Balls's job guarantee is a left-wing idea wrapped in right-wing rhetoric

Labour's 'tough' message risks encouraging the belief that benefit claimants seek to avoid work.

Shadow chancellor Ed Balls announced plans today for a compulsory jobs guarantee for the long-term unemployed to be funded by reducing tax relief on pension contributions for those earning over £150,000.

Balls details the policy in an article written for PoliticsHome. In the piece he blasts the coalition for labelling "people who want to work" as 'scroungers'; he describes their rhetoric as "divisive, nasty and misleading". But the subtext of much of his own article is also that benefit claimants are a drain on public money, and that their claims are often fraudulent, as shown by the headings of his "three tests" for welfare reform: firstly, "it must pay more to be in work than live on benefits", secondly "we must get tough on the scourge of long-term unemployment by matching rights with responsibilities", and thirdly any welfare reform "must be fair to those who genuinely want to work." Does this language not sound familiar?

Between the headings, Balls makes the nuanced - though rather obvious - point that "the vast majority" of Job Seeker's Allowance claimants "desperately want to find a job". But elsewhere in the piece, the shadow chancellor says that Labour are proposing welfare reform on the grounds that "we won't get the costs of welfare down if adults who can work are languishing on the dole for year".

So is Labour's proposal doing the long-term workless a favour, or is it threatening them? And is Labour a group of reformers masquerading as moderates, or a populist centre party that wants to appear to sympathise with the poor? The policy would suggest the former, the rhetoric the latter.

The latest YouGov poll puts Labour on 43 per cent, compared to 32 per cent for the Conservatives. With the collapse in support for the Lib Dems from left-leaning voters and widespread public anger about cuts and inequality, Labour has the chance to present a real alternative to the coalition's austerity agenda. But in order to win votes it must be seen to be consistent and strong in its message, or it risks appearing ridiculous, as we saw when Ed Milliband refused to get off the fence on union walk-outs in 2011.

In order to harness dissatisfaction, Labour needs to walk the walk, but it also needs to talk the talk. Go on, say it Eds – 'I am left-wing'.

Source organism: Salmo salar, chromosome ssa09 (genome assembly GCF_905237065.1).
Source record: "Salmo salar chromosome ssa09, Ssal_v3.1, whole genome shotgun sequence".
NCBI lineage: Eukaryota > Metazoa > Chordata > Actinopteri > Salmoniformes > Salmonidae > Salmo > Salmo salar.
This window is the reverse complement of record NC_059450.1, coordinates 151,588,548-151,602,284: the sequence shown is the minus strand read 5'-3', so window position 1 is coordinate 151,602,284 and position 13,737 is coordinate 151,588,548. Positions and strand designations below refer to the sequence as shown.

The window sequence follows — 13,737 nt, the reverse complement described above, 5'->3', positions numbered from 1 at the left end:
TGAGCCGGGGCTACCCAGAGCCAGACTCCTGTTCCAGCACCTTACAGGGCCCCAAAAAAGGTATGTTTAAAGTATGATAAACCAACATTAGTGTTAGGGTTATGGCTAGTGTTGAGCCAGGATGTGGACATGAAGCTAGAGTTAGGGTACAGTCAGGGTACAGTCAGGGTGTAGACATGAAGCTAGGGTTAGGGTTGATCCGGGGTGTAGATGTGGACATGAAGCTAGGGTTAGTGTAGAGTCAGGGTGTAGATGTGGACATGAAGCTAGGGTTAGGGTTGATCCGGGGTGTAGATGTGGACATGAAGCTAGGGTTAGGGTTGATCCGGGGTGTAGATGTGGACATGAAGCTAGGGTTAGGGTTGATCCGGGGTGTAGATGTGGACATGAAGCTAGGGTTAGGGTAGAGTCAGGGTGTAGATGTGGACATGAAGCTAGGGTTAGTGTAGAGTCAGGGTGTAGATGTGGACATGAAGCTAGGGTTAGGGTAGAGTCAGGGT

Shadow chancellor Ed Balls said that Labour would match "rights with responsibilities". Photograph: Getty Images.
Photo: Getty
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The big problem for the NHS? Local government cuts

Even a U-Turn on planned cuts to the service itself will still leave the NHS under heavy pressure. 

38Degrees has uncovered a series of grisly plans for the NHS over the coming years. Among the highlights: severe cuts to frontline services at the Midland Metropolitan Hospital, including but limited to the closure of its Accident and Emergency department. Elsewhere, one of three hospitals in Leicester, Leicestershire and Rutland are to be shuttered, while there will be cuts to acute services in Suffolk and North East Essex.

These cuts come despite an additional £8bn annual cash injection into the NHS, characterised as the bare minimum needed by Simon Stevens, the head of NHS England.

The cuts are outlined in draft sustainability and transformation plans (STP) that will be approved in October before kicking off a period of wider consultation.

The problem for the NHS is twofold: although its funding remains ringfenced, healthcare inflation means that in reality, the health service requires above-inflation increases to stand still. But the second, bigger problem aren’t cuts to the NHS but to the rest of government spending, particularly local government cuts.

That has seen more pressure on hospital beds as outpatients who require further non-emergency care have nowhere to go, increasing lifestyle problems as cash-strapped councils either close or increase prices at subsidised local authority gyms, build on green space to make the best out of Britain’s booming property market, and cut other corners to manage the growing backlog of devolved cuts.

All of which means even a bigger supply of cash for the NHS than the £8bn promised at the last election – even the bonanza pledged by Vote Leave in the referendum, in fact – will still find itself disappearing down the cracks left by cuts elsewhere. 

Stephen Bush is special correspondent at the New Statesman. He usually writes about politics.